In multilateral arenas, the communication associated with the G-20 meetings immediately after the collapse of Lehman Brothers shows the value of Sino–American economic coordination. The appearance of conflict or misunderstanding between Beijing and Washington in autumn 2008 might have triggered global panic. Since then, though, the G-20 has accomplished little, even while the utter lack of progress in rebalancing threatens another crisis. At the International Monetary Fund, modest Sino–American cooperation has helped shift voting weights in a sensible direction, but has done little in the far more important matter of China’s balance of payments liberalization.
The WTO is perhaps the most obvious forum to make progress. WTO adjudication certainly seemed like an obvious solution to bilateral disputes at the time of the PRC’s accession a decade ago. The WTO has since been revealed to be ponderous in dispute resolution, effectively permitting years of “illegal” behavior before penalties can be imposed.
Sino–American communication at the WTO rounds has not only failed to speed bilateral talks, it has failed to assist in the long-delayed and perhaps greatly diminished Doha round. The WTO inhibits protectionism—a worthy feat—but, as China has risen, it now does little more. A free trade agreement of the Asia Pacific is a superb vision but even its first step on this path, the Trans–Pacific Partnership (TPP), is years away from completion.
The current, U.S.-driven institutional structure looks like nothing so much as a way to portray the U.S.–China economic relationship as vital, while accomplishing little. At present, the balance of evidence suggests the PRC is not exceptionally important to the American economy.
Right now, China is one major American partner, among Canada, Japan, Britain, and Germany. There is no particular need for regional or most sector discussions, such as for transportation, and for a strategic economic dialogue solely with the PRC. The next few presidential summits can focus largely on security issues. Among unilateral actions the U.S. can take, China should be de-emphasized in American government economic reports (with the welcome effect of de-emphasizing the reports themselves). In multilateral forums, the U.S. can alleviate unwarranted fears of U.S.–China condominium by elevating discussions with other partners and de-emphasizing discussions with China.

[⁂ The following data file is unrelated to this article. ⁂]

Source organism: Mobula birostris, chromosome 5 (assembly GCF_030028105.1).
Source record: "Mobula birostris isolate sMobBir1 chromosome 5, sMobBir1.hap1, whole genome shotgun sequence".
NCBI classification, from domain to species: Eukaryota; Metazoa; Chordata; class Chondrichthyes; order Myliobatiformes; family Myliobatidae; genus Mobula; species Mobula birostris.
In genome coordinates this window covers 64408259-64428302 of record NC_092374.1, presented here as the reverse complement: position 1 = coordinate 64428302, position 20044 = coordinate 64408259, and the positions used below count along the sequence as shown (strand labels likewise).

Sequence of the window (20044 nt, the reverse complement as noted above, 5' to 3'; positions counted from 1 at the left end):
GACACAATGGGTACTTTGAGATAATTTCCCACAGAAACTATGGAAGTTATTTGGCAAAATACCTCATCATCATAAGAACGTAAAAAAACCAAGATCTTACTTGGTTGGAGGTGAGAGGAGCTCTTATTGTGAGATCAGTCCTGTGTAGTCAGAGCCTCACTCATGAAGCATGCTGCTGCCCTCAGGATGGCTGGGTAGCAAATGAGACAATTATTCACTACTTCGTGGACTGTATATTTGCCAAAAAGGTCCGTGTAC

China certainly has the potential to become qualitatively different than other important American partners. Not only is it bigger in GDP, it is now global in trade on a scope second only to the U.S. Present institutions are extensive but utterly unsuitable to create the best conditions for progress. Superficial engagement in the form of an explosion in bureaucracy is a very poor substitute for identifying difficult but necessary tradeoffs.
The various China reports issued by the U.S. government accomplish nothing in terms of changing Chinese behavior. Despite the encouraging name, bilateral discussions under the umbrella of the Strategic (and) Economic Dialogue never seem to have a strategic focus and, as they continue to proliferate, risk losing any coherence whatsoever. They have become the cover story for the failure to act on fundamental matters, that is, nothing was accomplished but the two sides agreed to create several more working groups.
In contrast, multilateral forums are underused. Forming coalitions to confront China in existing forums faces well-known obstacles. But another tactic is available: use or create multilateral institutions where China cannot participate until it meets certain conditions. The obvious example at present is the TPP—a trade group that might be able to achieve liberalization well beyond the stalled WTO process. In addition, a Western Hemisphere free trade area would indirectly force Chinese trade practices to improve, at the risk of losing market share.
Such efforts have great value in themselves but, to assist American economic diplomacy with respect to the PRC, they must also contain a China strategy. If multilateral diplomatic work is consciously and persistently coordinated, the terms, the participants, and the timing and sequence of new initiatives will create incentives for China to change its behavior.
The U.S. therefore should:
For years, senior American officials and political representatives have talked as if the economic relationship with China is critical, while the U.S. has had no substantive strategy. U.S. interests have been poorly served by the ever-expanding pile of reports, dialogues, and side meetings.
The institutional structure of Sino–American economic relations must be considerably trimmed and reshaped. The new structure will include some of the bilateral management tools which presently exist but narrowly focus other bilateral arrangements on a few strategic objectives. Multilateral efforts can also play an important role, by indirectly pushing the PRC to change in ways the U.S. has been directly, but unsuccessfully, advocating.
—Derek Scissors, Ph.D., is Research Fellow in Asia Economic Policy in the Asian Studies Center at The Heritage Foundation.